Wednesday, August 05, 2009

The Battle of Sligo Creek Golf Course, Part Three

There are several misconceptions about the Battle of Sligo Creek Golf Course. Let’s deal with two big myths right now.

Myth #1: Sligo threatens the solvency of the Revenue Authority.

The Montgomery County Revenue Authority (MCRA) turned back Sligo, one of four courses it leased from Park and Planning, on the grounds that it was “adverse to the entire golf system.” Former County Council Member Steve Silverman, who oversaw the drafting of the lease between MCRA and Park and Planning, defined that term in his remarks on the day the council approved the lease:

The threshold test is not that a particular course is losing money but that, in fact, it is the loss of monies in connection with one of the golf courses is adverse to the entire golf system which means in effect, it has the potential for taking the entire golf system. Under those circumstances, the tenant could take that Park golf course and return it to Park and Planning.
The consultant’s report that MCRA relied upon to turn back Sligo (starting on page 24 of this council briefing document) did show that Sligo was losing money. The report calculated Sligo’s net income (including depreciation) as $38,427 in FY 2006, -$100,697 in FY 2007 and -$168,358 in FY 2008. But the report also projected that MCRA’s nine-course system would earn positive net income even with Sligo in it of $187,203 in FY 2009, $255,178 in FY 2010, $322,914 in FY 2011, $390,210 in FY 2012 and $456,843 in FY 2013. The report knocked Sligo’s need for capital investment, but admitted, “Little Bennett does provide the most direct economic loss of any facility in the system.”

MCRA’s own consultant shows that the golf course system is solvent and will be consistently profitable even if Sligo continues to lose money. Little Bennett’s losses ($309,071 in FY 2007 and $326,462 in FY 2008) are double to triple Sligo’s losses and pose a greater problem to the system.

In any case, MCRA is not a private-sector business that should seek to maximize profit. Rather, it is a custodian of public assets. It is time for MCRA to remember its mission.

Myth #2: Sligo needs taxpayer subsidies to survive.

Some people are asking, “Why should we spend taxpayer money on golf?” The answer is that we don’t have to.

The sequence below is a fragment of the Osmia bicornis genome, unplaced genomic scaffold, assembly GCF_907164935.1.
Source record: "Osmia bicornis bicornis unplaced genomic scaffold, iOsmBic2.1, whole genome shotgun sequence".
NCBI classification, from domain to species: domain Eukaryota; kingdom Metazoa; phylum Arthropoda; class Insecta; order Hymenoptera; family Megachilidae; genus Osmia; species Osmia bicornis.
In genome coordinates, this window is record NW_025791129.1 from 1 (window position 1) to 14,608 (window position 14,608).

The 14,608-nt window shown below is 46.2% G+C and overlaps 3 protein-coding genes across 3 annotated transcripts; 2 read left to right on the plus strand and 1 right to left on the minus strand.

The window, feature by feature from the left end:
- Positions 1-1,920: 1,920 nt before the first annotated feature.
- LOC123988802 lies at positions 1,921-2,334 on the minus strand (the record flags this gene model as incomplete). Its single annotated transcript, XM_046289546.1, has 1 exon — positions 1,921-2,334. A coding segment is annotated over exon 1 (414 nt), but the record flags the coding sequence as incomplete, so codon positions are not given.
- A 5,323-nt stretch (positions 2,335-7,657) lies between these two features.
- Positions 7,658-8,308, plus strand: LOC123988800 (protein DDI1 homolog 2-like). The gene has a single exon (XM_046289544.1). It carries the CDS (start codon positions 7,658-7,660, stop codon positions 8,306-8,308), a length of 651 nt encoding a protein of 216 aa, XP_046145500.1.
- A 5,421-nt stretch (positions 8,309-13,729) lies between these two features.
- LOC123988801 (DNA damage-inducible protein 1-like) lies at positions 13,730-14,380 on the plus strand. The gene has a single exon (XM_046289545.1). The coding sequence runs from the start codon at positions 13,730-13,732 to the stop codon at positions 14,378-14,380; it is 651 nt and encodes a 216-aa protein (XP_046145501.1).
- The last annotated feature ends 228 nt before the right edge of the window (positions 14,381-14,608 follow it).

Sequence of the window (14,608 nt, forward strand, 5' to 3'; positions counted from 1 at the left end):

Advocates on all sides of the Sligo issue must understand that the county’s budget problems are real. The county is facing a $370 million deficit next year, the third tough year in a row. County employees gave up their cost of living adjustments this year and may have to do it again. The County Executive is recommending furloughs. The state budget is in terrible trouble and the Governor will be announcing more cuts before Labor Day. Some of those cuts may affect state aid to the counties. And the Gazette reports that a handoff of teacher pensions from the state to the counties, a proposal that would disproportionately devastate Montgomery County, is a real possibility.

The above constraints generate real questions of equity in allocating public funds. Golfers who do not patronize Sligo have legitimate reason to question why their tax dollars should be spent to support just one golf course while the others are expected to pay for themselves. Many people do not play golf and would prefer protecting their schools and public safety services. A gigantic coalition of minority groups fought against social services cuts last spring. Will they now support spending tax dollars for golf as the budget grows worse? Under these conditions, any politician who advocates re-initiating taxpayer subsidies for golf while at the same time cutting school, police and social spending risks getting called a limousine liberal in the next election.

But these problems are rendered moot if MCRA takes back Sligo. As we have shown above, their own report states that their entire system can continue to make money even if Sligo loses it. Given that fact, taxpayer support is unnecessary.

We’re not done yet. We’ll debunk Myth #3 in tomorrow’s conclusion.